My rule of thumb has been that for every $1 increase in the price of a barrel of crude oil, U.S. consumers are likely to pay 2-1/2 more cents for a gallon of gasoline. The yellow line in the graph below plots the average U.S. retail price of regular gasoline in the U.S. over the last 4 years. The blue line is the gasoline price you’d predict if you applied my rule of thumb to the WTI price (assuming 80 cents/gallon for average tax and mark-up), while the fucshia line gives the prediction if you assume that the U.S. retail price is based on Brent. The three lines were quite close until Brent began to diverge from WTI at the beginning of last year. Since then, the U.S. retail price has tracked the world Brent price much more closely than it has WTI.

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By James Hamilton on Feb 21, 2012 with 4 responses

Wealth Creation: Playing the Crude Oil Spreads

Here’s my suggestion for how to become rich: buy low and sell high.

It’s a strategy that works for individuals, and can work for the entire nation as well. If you can figure out a way to find resources whose value in their current use is not very great– in other words, if you buy low– and redeploy them somewhere else where their value is much greater– in other words, sell high– then you will not only add to your personal wealth, you will be creating new wealth for society as a whole. The process of allocating resources to their most efficient use is the heart of what drives economic growth. The fact that individuals have a strong personal incentive always to be looking for better ways to do that is the primary factor responsible for the standard of living that we enjoy today.

Let me give a concrete example of what I’m talking about. On Friday, you could buy a barrel of light, sweet crude oil produced in North Dakota for less than $81. On that same day, oil refiners in Port Arthur on the coast of Texas were paying around $110 to import a similar grade of oil produced in Nigeria. That’s $30 worth of incentive to you to try to figure out a way to transport oil from North Dakota to Port Arthur in order to replace a barrel of imported Nigerian oil with Williston sweet. As a nation, if we could divert some of the resources we are currently devoting to pay for oil imported from Nigeria, and use them instead to enable the Port Arthur refinery to get its oil from North Dakota, we will become richer.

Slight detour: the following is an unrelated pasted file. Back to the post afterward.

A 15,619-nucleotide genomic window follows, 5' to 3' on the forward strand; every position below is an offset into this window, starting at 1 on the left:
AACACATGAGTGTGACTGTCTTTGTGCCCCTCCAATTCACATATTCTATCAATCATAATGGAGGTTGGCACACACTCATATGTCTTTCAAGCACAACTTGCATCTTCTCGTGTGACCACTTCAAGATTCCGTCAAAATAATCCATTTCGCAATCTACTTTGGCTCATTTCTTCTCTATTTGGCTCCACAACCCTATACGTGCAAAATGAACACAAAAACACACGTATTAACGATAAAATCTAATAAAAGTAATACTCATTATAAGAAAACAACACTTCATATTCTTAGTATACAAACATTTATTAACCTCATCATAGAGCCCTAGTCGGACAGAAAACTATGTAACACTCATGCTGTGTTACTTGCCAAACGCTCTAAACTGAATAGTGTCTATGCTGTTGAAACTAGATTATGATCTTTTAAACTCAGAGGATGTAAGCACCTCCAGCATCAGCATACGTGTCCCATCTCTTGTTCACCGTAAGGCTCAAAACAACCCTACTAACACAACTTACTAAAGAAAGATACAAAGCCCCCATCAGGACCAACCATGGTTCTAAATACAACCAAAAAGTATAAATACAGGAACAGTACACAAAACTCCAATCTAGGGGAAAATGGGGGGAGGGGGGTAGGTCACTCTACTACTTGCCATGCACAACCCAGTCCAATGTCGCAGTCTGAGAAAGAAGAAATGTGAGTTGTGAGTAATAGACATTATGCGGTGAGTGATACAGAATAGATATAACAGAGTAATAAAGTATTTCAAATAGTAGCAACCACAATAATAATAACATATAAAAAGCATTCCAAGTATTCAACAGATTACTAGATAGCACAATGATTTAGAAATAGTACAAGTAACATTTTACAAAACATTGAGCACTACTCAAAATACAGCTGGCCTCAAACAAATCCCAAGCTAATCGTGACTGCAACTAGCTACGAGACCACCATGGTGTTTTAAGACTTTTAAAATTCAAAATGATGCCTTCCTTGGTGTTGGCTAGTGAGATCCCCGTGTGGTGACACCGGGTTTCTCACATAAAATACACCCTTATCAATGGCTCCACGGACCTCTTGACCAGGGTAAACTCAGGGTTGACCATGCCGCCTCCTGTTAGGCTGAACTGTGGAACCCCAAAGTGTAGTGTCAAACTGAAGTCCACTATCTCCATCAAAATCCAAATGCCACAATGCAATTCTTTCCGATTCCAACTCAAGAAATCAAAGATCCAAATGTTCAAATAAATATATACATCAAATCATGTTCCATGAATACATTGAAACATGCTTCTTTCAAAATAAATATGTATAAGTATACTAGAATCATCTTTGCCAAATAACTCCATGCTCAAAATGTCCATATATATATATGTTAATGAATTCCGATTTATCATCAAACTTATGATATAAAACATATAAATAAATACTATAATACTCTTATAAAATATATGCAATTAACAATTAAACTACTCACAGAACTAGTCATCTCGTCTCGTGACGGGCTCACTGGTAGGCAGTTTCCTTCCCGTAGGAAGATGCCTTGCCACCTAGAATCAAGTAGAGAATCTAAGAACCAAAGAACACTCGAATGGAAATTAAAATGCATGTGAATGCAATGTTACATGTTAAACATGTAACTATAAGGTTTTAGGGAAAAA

Buy low, sell high.

So there’s a very concrete mission. How can you go about implementing it?

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By Robert Rapier on Dec 29, 2011 with 38 responses

Top 10 Energy Related Stories of 2011

Here are my choices for the Top 10 energy related stories of 2011. Don’t get too hung up on the relative rankings. They are mostly in no particular order, although I think the top story is pretty obvious. 1. The Fukushima Daiichi nuclear disaster On March 11, 2011 the tsunami that flooded Japan’s Fukushima Daiichi nuclear plant resulted in the worst nuclear crisis since Chernobyl. The tragedy spurred heated debates over whether nuclear power could ever be totally risk-free. Several countries decided that the potential consequences were just too great, and reversed their plans for new nuclear plants and in some cases shuttered existing plants. The incident will likely slow the global development of nuclear power for years, just as… Continue»